Tesla Motors is reportedly in the process of tweaking the design of its upcoming Model 3 electric car to lower its aerodynamic drag coefficient.

The lowest possible wind resistance is important for electric cars to maximize efficiency, and the Model S' low coefficient of drag (cd) was touted by Tesla as one of the car's most impressive features.

But if a new report proves true, the smaller Model 3 could do even better.

DON'T MISS: Tesla Model 3 Unveil Comes In March, Pre-Orders Start Then, CEO Musk Says

Tesla is aiming for a drag coefficient below 0.20 for the Model 3, according to Electrek, which cites an anonymous source who is not a Tesla employee, but a friend of one.

That figure is significantly lower than the 0.24 of the Model S, and could make the Model 3 among the most aerodynamic vehicles in mass production.

And it will be even more impressive considering that Tesla is expected to give the Model 3 a fairly conventional sedan body--rather than a more exotic shape that might offer better aerodynamic properties.

2012 Tesla Model S beta vehicle, Fremont, CA, October 2011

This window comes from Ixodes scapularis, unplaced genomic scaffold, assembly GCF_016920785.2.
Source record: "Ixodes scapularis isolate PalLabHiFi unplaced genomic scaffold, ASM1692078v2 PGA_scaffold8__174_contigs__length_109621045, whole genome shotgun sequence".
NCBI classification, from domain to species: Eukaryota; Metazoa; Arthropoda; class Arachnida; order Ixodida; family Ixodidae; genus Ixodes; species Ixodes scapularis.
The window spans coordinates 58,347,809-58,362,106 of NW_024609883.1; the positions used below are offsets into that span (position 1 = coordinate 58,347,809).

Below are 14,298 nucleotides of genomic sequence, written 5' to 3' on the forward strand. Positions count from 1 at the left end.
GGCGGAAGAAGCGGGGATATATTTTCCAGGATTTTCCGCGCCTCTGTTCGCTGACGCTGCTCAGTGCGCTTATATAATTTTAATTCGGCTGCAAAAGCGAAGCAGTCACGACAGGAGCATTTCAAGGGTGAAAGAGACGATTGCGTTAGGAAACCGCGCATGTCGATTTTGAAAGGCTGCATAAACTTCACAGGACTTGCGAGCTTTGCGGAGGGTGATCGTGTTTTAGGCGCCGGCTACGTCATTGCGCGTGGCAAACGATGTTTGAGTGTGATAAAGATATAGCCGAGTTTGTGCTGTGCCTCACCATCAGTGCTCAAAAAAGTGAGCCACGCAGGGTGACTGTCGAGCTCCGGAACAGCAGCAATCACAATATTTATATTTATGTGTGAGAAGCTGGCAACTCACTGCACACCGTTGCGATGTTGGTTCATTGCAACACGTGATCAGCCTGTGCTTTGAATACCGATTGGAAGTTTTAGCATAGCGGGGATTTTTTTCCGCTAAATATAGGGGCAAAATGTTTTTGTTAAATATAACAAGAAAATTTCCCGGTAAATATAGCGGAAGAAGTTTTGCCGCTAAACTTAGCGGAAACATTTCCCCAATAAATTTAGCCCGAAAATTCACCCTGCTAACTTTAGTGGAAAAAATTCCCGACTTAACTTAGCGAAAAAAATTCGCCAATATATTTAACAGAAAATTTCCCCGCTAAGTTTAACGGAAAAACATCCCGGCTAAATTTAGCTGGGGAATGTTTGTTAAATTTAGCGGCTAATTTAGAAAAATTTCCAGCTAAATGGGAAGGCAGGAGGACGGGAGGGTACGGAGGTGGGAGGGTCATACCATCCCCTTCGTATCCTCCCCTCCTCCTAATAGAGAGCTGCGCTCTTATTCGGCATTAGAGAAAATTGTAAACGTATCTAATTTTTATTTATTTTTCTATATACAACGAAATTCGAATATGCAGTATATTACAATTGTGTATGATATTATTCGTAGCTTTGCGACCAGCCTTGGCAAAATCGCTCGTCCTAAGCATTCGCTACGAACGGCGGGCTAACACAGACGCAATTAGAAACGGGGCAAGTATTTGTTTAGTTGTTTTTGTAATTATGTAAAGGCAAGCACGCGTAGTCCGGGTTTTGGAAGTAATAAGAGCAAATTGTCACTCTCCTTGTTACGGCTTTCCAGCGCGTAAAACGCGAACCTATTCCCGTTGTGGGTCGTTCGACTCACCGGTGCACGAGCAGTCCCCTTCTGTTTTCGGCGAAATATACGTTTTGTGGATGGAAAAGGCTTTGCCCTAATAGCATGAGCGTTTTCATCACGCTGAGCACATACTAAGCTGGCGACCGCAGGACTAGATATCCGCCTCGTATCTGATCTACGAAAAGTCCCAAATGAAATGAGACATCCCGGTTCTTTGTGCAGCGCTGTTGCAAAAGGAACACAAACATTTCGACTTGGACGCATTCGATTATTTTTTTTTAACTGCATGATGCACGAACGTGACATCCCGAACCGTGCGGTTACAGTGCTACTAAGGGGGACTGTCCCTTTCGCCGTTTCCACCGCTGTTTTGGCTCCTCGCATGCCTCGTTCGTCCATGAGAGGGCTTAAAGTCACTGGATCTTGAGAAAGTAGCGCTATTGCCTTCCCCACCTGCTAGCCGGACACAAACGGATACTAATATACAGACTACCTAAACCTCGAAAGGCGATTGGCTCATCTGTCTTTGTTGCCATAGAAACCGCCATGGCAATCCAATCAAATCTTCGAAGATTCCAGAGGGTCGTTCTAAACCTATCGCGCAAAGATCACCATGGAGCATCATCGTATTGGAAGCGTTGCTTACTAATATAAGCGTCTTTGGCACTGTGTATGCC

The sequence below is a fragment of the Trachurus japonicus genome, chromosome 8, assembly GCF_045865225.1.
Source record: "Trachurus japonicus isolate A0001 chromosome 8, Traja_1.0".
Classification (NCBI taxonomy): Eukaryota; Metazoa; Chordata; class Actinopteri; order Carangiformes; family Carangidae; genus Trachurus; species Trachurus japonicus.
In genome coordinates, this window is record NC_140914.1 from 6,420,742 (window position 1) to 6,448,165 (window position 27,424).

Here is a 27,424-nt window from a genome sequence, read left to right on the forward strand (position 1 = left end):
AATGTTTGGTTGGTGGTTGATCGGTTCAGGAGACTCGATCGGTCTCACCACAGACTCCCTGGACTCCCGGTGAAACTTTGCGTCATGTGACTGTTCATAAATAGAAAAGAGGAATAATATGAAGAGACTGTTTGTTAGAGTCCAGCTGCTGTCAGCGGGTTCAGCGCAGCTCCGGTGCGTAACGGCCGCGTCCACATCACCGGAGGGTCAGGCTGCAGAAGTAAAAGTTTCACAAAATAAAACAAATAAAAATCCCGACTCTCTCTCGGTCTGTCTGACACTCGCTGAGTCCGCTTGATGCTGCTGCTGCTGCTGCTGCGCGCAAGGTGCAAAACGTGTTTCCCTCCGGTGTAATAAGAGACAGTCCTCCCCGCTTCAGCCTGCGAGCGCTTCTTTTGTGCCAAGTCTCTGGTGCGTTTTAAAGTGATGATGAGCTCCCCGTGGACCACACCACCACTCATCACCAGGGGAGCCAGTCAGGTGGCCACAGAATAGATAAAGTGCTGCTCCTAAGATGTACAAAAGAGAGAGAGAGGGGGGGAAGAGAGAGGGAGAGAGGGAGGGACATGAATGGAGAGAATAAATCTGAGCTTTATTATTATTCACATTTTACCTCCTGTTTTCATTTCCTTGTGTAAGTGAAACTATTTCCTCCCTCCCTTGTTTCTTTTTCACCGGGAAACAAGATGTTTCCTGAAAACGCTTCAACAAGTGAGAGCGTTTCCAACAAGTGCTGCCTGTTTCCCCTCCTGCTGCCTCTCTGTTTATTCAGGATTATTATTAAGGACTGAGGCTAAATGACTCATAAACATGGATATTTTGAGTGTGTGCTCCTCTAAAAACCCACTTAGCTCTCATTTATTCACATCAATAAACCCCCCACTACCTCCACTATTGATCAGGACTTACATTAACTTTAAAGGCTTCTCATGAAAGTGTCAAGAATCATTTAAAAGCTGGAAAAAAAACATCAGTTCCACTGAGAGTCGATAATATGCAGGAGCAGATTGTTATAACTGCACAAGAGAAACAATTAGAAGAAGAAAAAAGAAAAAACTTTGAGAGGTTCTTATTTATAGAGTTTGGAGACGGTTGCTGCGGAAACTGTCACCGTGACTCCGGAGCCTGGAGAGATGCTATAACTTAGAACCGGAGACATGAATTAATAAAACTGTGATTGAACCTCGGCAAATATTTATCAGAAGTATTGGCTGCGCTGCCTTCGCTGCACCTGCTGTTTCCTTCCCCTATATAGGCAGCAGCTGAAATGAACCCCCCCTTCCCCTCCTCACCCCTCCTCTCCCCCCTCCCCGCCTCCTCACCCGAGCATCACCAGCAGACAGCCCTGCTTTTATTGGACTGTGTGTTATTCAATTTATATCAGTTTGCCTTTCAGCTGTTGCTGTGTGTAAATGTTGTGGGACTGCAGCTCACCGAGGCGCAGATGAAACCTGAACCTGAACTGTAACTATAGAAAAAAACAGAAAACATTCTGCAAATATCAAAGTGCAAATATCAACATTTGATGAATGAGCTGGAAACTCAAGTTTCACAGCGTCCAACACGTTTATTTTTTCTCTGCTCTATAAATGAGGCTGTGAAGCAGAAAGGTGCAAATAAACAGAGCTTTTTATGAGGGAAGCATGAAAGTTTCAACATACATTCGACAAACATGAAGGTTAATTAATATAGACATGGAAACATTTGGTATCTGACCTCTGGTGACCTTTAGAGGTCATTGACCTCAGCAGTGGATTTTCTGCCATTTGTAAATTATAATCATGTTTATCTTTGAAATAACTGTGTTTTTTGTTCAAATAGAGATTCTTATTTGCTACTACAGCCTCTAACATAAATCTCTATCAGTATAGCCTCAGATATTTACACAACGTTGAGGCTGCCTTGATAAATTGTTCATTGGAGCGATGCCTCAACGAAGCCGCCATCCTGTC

2012 Tesla Model S beta vehicle, Fremont, CA, October 2011

The Model 3 will be roughly the size of a BMW 3 Series, meaning it will be shorter and narrower than the Model S.

It also won't use an all-aluminum structure as the Model S and Model X do, insiders suggest, but a blend of steel and aluminum.

Tesla officials have said the smaller sedan won't exactly copy the styling of the Model S, which could leave room for some changes that enhance the car's aerodynamics.

ALSO SEE: Are These Tesla Model 3 Prototypes Under Those Sheets? (Video)

A crossover model is also rumored, possibly to be named Model Y.

As with the Model X compared to the Model S, that smaller crossover will likely incur some aerodynamic penalty because of its taller, wider stance.

The Model 3 will be shown to the public in March 2016, and Tesla will begin taking pre-orders for the car then.

2012 Tesla Model S beta vehicle, Fremont, CA, October 2011

2012 Tesla Model S beta vehicle, Fremont, CA, October 2011

Production will start about two years from now, Tesla CEO Elon Musk has previously said.

Tesla is hoping a 200-mile range and $35,000 base price will allow the Model 3 to appeal to a wider range of buyers, and help increase its sales volumes.

MORE: Tesla Model 3 Lineup To Include SUV, Sedan; 1 Million Electric Cars By 2020

To meet that price point, Tesla will rely on the economies of scale offered by its massive battery-cell "Gigafactory," currently under construction just outside Reno, Nevada.

Tesla has said the Gigafactory will be the largest producer of lithium-ion cells in the world when it becomes fully operational.


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